Technology, industry, economic growth, Mars mission, animal sacrifice. Spot the odd one out.
Though animal sacrifice remains common in Hindu temples and during the Islamic holiday Bakri-Eid, an increasing number of Indians believe that animal sacrifice, like sati (widow burning) and human sacrifice, has no place in modern India.
Earlier this week, supporters of People for the Ethical Treatment of Animals (Peta) India and the Federation of Indian Animal Protection Organisations (FIAPO) gathered outside the Embassy of Nepal in Delhi, the palms of their hands raised and painted blood red.
The protest was designed to urge Nepal to ban animal sacrifice before the upcoming Gadhimai Festival, scheduled to take place in November where an estimated 500,000 buffaloes, pigs, chickens, pigeons and other animals will be killed in the name of Hinduism.
Prior to October's Bakri-Eid festival, during which goats and other animals are traditionally sacrificed, India's government-run Animal Welfare Board issued guidance to state governments stating cows and camels must not be killed and that any slaughter of other animals must only happen in licensed slaughterhouses and not in roads and alleyways.
Following a two-day event held at the Indian city of Raipur in March in which over 200 Muslims from numerous Indian states participated and exchanged their views, the Muslim Gaurakshak Sammelan, a forum for Muslims from all over India to gather and exchange views, demanded that cows should not be killed.
Also, prior to Bakri-Eid, a female Peta Muslim staff member attempted to peacefully appeal to Muslims in Bhopal to have a vegan Bakri-Eid, but was physically assaulted before her awareness programme even began. People of all religions, including many Muslims, condemned the attack.
Many Hindus believe animal sacrifice contradicts the Hindu principle of ahimsa (non-violence), while Muslims who oppose sacrifice often point out that humane treatment of animals is required by the Qu'ran.
Progress – but potential flashpoints ahead
In 2010-11, the High Court in Uttarakhand state deliberated on a public interest litigation aimed at banning animal sacrifice.
During the case, it was discovered that numerous Hindu temples had already voluntarily chosen to do away with sacrifice. The court observed that some persons contended that if animal sacrifice is stopped, "there will be unjust interference with the religion of the people, who sacrifice animals".
The court, however, learned upon inquiry that in 2011, no animals were sacrificed at the festivals Bhookhal Kalinka Mela or the Shukla Paksha. It concluded: "Therefore, it is clear, from the conduct of the people of the State, that there is a consciousness not to sacrifice animals to appease the Gods..."
The court considered the Indian Prevention of Cruelty to Animals (Slaughter House) Rules, 2001, which states "animals [are] not to be slaughtered except in recognised or licensed houses" and concluded "that in view of the law made, despite there being [an] old tradition of sacrificing animals to appease deities, no such sacrifice is permissible outside a slaughterhouse".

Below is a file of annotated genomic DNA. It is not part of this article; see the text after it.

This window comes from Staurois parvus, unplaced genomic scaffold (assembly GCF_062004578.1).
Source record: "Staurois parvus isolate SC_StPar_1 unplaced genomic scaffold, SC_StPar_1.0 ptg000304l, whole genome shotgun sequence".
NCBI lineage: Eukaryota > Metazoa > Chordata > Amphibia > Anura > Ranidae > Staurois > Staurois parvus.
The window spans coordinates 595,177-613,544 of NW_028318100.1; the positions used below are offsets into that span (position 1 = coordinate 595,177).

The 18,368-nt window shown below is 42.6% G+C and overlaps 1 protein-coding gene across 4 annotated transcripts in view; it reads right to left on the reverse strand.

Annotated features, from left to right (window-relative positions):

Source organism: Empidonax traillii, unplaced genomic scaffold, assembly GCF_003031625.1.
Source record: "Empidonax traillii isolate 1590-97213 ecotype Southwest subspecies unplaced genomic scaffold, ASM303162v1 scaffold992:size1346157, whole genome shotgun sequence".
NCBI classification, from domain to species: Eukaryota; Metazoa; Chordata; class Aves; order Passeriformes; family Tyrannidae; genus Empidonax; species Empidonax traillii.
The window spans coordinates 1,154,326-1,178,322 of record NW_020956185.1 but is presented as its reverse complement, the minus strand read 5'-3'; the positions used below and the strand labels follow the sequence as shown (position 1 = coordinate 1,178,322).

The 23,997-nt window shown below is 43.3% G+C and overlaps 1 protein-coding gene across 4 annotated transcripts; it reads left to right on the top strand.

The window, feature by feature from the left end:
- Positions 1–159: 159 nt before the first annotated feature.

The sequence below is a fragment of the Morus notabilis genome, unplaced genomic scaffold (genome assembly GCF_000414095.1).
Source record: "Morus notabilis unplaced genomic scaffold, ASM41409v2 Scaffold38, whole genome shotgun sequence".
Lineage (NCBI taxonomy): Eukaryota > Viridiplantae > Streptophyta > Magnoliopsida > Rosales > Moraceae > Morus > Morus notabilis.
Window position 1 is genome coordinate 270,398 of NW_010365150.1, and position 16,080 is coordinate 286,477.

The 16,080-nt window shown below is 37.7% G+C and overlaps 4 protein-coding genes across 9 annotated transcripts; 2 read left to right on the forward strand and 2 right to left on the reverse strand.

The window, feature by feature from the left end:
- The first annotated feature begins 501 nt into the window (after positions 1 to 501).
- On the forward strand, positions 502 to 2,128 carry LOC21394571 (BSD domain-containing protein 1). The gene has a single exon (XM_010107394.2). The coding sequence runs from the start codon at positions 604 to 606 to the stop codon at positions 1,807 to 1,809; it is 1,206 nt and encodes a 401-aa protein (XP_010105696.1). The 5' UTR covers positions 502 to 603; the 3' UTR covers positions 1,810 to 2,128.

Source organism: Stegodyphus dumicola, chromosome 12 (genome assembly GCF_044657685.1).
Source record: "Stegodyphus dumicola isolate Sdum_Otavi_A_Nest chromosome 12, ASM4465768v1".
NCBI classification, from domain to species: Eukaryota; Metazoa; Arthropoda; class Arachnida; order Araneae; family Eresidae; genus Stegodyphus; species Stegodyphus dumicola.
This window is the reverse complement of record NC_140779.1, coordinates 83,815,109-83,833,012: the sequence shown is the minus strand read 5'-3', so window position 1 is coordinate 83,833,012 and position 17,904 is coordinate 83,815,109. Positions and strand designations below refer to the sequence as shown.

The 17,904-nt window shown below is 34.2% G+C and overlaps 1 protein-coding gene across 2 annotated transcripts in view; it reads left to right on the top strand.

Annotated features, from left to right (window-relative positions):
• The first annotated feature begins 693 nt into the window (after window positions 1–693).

The court made an exception for rural areas where licensed slaughterhouses may not exist, but clarified that there "it is obligatory on the part of the State to ensure that such destruction/killing/sacrifice is for the purpose of arranging food for mankind and for no other purpose". The High Court's decision paved the way for a more legal progress on the subject of animal sacrifice.
Meanwhile, in a historic move earlier this year, the High Court in Himachal Pradesh banned animal sacrifice in the state.
In its order, the court observed "sacrifice causes immense pain and suffering to the innocent animals" and that "compassion is basic tenets in all the religions". It referred to animal sacrifice as "a social evil" that is "required to be curbed".
Flashpoint in Nepal
Just this week, the Indian Supreme Court issued a notice to various state governments to restrict export and transport of animals to Nepal from India to stop animals from being transported across the border to be killed at the upcoming Gadhimai festival.
Thousands of Indians from Bihar, Uttar Pradesh and other states bordering Nepal are expected to try to attend the Gadhimai Festival in efforts to circumvent the ban imposed on animal sacrifices in their own states. It is estimated that around 70% of the animals killed in Nepal are from India and killed by Indians.
On the other side of the border, animal protection group Animal Welfare Network Nepal reportedly plans to file a petition at the Nepal Supreme Court in the coming days and push its government to stop cruelty to animals in the name of sacrifice.
Animals killed for religious sacrifice are typically held down and hacked at with blunt knives by untrained persons. They struggle to live and death often takes several long minutes to occur. The animals' bodies are sometimes eaten, and otherwise are simply left to rot.
The manner in which the animals are handled, transported and killed for animal sacrifice also typically violates India's Prevention of Cruelty to Animals Act 1960, its Transport of Animals Rules 1978 and the Slaughterhouse Rules 2001 making it a punishable offense.
Ram Chandra Shah, chairman of the Gadhimai Festival organising committee, has reportedly remarked cultural sentiments and beliefs are hard to change. But changing they are, with more Indians wanting India's global reputation to be about modernity and progress, and not about outdated traditions like animal sacrifice.
Poorva Joshipura is CEO of Peta India. To support Peta India's efforts to end animal sacrifice or its activities to help animals in other ways, log on to PETAIndia.com.